I recently returned from the Procurement Conference 2019 featuring Congresswoman Vicky Hartzler in Warrensburg, Mo. It was a great experience! The remarks of the Congresswoman, as well as those of keynote speaker the Hon. Alan Shaffer, Deputy Under Secretary of Defense Acquisition & Sustainment.
One theme they both touched on was that the Department of Defense is looking for great ideas from contractors and wants to pay well for those innovative ideas. That’s good news for federal contractors!
Thanks to all who organized the event, especially Bill Stuby with Missouri PTAC. I was able to provide an update on current issues in government contracting to a lively audience. And thanks to all who stopped by our booth to chat!
Not too many government contracting disputes make it to a federal court of appeals—the level just a step below the U.S. Supreme Court. The most notable recent examples would probably be the Federal Circuit’s decision in Kingdomware Technologies (which, as SmallGovCon readers know, was ultimately overturned by the Supreme Court in 2016) and the D.C. Circuit’s decision Rothe Development (which the Supreme Court declined to consider).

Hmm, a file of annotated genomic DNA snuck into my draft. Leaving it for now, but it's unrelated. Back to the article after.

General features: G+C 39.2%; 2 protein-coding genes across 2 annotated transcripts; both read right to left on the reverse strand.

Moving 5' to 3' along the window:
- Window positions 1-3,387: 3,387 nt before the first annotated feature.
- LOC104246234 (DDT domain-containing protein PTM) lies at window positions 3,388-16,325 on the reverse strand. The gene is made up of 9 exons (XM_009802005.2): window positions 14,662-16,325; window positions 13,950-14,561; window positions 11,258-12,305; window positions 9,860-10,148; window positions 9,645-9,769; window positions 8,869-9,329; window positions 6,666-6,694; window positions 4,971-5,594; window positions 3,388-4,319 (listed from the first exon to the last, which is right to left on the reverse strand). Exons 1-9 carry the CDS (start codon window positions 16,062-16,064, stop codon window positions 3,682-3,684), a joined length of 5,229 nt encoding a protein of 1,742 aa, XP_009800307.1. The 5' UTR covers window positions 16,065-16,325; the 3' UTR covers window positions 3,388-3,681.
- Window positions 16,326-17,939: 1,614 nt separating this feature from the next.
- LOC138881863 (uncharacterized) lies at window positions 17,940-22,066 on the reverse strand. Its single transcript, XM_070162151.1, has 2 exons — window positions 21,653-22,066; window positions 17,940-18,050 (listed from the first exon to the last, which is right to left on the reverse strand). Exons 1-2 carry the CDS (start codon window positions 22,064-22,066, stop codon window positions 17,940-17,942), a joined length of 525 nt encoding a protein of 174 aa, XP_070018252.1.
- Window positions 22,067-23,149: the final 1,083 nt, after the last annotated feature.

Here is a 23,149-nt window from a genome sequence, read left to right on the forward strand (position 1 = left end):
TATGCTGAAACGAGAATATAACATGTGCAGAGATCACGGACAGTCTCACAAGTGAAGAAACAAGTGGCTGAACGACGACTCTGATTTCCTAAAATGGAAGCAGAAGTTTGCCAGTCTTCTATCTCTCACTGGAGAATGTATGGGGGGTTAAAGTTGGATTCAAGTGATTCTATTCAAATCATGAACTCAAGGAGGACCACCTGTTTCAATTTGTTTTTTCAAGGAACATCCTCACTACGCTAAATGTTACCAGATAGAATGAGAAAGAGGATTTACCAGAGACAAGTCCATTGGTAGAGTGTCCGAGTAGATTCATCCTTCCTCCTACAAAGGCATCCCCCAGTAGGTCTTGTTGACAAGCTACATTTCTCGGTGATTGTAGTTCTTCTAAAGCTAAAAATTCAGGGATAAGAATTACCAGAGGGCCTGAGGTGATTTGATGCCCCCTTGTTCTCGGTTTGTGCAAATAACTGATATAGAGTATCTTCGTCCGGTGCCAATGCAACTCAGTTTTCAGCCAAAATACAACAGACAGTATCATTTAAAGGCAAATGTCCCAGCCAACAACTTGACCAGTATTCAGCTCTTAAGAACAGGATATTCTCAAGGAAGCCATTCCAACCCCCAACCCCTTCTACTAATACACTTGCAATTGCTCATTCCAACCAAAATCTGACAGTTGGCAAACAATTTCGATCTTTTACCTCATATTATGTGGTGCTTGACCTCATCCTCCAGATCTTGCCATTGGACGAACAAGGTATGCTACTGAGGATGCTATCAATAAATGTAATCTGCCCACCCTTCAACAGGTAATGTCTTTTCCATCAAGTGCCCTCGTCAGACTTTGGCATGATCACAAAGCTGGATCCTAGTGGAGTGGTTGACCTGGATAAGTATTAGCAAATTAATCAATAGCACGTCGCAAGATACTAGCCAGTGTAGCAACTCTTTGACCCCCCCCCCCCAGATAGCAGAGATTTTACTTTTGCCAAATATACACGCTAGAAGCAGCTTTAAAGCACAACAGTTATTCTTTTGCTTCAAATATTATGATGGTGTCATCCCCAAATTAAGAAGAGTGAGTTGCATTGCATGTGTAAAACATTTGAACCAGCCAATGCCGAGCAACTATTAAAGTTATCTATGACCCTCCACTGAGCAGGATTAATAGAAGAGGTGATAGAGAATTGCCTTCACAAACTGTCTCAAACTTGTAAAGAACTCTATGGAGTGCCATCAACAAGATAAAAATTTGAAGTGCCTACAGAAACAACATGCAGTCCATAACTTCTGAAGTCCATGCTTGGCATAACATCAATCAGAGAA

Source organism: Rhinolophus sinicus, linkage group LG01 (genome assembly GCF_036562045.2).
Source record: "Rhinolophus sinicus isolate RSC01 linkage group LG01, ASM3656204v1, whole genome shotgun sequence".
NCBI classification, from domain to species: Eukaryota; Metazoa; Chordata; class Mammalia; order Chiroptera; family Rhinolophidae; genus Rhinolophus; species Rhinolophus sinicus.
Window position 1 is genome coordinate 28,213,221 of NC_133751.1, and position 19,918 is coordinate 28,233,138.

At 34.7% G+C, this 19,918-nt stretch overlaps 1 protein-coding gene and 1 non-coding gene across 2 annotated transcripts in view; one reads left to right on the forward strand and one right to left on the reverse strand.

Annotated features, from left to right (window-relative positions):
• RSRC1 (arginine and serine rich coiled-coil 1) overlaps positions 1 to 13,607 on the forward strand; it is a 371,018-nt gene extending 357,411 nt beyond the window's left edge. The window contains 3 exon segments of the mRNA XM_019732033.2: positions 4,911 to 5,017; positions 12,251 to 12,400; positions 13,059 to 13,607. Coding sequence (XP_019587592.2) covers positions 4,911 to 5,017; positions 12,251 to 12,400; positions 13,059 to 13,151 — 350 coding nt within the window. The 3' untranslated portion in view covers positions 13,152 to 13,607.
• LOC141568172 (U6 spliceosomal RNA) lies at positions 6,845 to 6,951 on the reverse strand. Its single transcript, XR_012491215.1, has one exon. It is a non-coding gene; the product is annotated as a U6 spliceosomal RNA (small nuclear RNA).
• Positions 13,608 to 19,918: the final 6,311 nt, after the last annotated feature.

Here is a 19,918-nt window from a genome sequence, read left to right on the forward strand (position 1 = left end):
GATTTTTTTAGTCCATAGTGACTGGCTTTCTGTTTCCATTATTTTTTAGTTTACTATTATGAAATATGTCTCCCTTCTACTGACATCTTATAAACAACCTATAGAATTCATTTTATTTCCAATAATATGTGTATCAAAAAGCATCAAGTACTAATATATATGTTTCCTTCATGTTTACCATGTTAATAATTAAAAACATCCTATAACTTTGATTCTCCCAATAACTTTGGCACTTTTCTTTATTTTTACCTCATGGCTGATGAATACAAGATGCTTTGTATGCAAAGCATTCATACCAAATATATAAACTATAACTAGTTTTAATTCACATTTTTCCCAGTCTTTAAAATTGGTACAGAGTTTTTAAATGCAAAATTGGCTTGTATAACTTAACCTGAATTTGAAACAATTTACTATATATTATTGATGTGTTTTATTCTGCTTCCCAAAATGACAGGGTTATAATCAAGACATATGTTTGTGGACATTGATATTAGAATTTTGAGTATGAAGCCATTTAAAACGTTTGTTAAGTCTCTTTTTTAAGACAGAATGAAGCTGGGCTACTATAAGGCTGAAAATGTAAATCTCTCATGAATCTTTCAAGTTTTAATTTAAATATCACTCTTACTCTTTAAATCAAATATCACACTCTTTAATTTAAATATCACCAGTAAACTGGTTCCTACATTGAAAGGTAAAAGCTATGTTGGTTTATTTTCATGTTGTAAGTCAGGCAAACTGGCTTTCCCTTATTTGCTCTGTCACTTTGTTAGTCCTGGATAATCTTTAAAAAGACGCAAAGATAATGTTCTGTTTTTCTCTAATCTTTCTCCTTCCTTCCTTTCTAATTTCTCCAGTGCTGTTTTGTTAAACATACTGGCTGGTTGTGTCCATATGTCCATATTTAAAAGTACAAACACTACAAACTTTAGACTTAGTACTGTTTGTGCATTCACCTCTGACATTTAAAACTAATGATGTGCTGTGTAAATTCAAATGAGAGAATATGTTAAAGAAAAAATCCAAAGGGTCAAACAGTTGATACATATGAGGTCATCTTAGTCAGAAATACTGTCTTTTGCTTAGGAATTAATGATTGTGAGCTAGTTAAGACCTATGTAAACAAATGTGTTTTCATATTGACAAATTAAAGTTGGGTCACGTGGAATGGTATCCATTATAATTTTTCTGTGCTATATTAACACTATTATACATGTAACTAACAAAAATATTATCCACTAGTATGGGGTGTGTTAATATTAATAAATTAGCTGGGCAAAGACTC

But recently, the Federal Circuit issued a decision of note to government contractors. In AgustaWestland North America v. United States, the Court issued guidance on what constitutes a “procurement decision” and upheld the Army’s decision to buy helicopters on a sole-source basis.
Let’s take a look.
As we head into the final week of August, there is plenty going on in the world of government contracting. In this week’s SmallGovCon Week In Review, an in-depth article on alleged 8(a) fraud, a contractor is hit with felony charges for bribing a government official, and much more.
Our first SmallGovCon Week In Review of August is jam-packed with great articles to keep you informed on the latest and greatest (or maybe not-so-greatest) in government contracting. This month features stories on the OPM hack, the soaring popularity of reverse auctions, how procurement reform is shifting, a new executive order and a new rule that may be detrimental to contractors.